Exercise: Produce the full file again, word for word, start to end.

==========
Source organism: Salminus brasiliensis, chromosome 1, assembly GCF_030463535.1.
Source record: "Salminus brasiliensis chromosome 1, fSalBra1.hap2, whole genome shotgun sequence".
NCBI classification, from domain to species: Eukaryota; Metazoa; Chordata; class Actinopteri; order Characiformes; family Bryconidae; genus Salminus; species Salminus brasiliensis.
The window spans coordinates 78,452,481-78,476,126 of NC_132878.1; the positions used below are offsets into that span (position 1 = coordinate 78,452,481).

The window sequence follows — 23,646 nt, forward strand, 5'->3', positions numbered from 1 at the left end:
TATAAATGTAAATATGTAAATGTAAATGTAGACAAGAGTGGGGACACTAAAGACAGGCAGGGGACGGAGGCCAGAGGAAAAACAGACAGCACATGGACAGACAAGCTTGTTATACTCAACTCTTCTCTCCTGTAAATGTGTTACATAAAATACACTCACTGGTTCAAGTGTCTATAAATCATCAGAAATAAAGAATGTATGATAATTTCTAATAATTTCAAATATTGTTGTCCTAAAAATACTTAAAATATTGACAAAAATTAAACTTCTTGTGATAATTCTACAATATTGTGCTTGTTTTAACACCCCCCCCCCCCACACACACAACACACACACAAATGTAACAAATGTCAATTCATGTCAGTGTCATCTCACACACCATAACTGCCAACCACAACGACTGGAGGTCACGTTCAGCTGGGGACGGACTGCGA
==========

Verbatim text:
Source organism: Salminus brasiliensis, chromosome 1, assembly GCF_030463535.1.
Source record: "Salminus brasiliensis chromosome 1, fSalBra1.hap2, whole genome shotgun sequence".
NCBI classification, from domain to species: Eukaryota; Metazoa; Chordata; class Actinopteri; order Characiformes; family Bryconidae; genus Salminus; species Salminus brasiliensis.
The window spans coordinates 78,452,481-78,476,126 of NC_132878.1; the positions used below are offsets into that span (position 1 = coordinate 78,452,481).

The window sequence follows — 23,646 nt, forward strand, 5'->3', positions numbered from 1 at the left end:
TATAAATGTAAATATGTAAATGTAAATGTAGACAAGAGTGGGGACACTAAAGACAGGCAGGGGACGGAGGCCAGAGGAAAAACAGACAGCACATGGACAGACAAGCTTGTTATACTCAACTCTTCTCTCCTGTAAATGTGTTACATAAAATACACTCACTGGTTCAAGTGTCTATAAATCATCAGAAATAAAGAATGTATGATAATTTCTAATAATTTCAAATATTGTTGTCCTAAAAATACTTAAAATATTGACAAAAATTAAACTTCTTGTGATAATTCTACAATATTGTGCTTGTTTTAACACCCCCCCCCCCCACACACACAACACACACACAAATGTAACAAATGTCAATTCATGTCAGTGTCATCTCACACACCATAACTGCCAACCACAACGACTGGAGGTCACGTTCAGCTGGGGACGGACTGCGA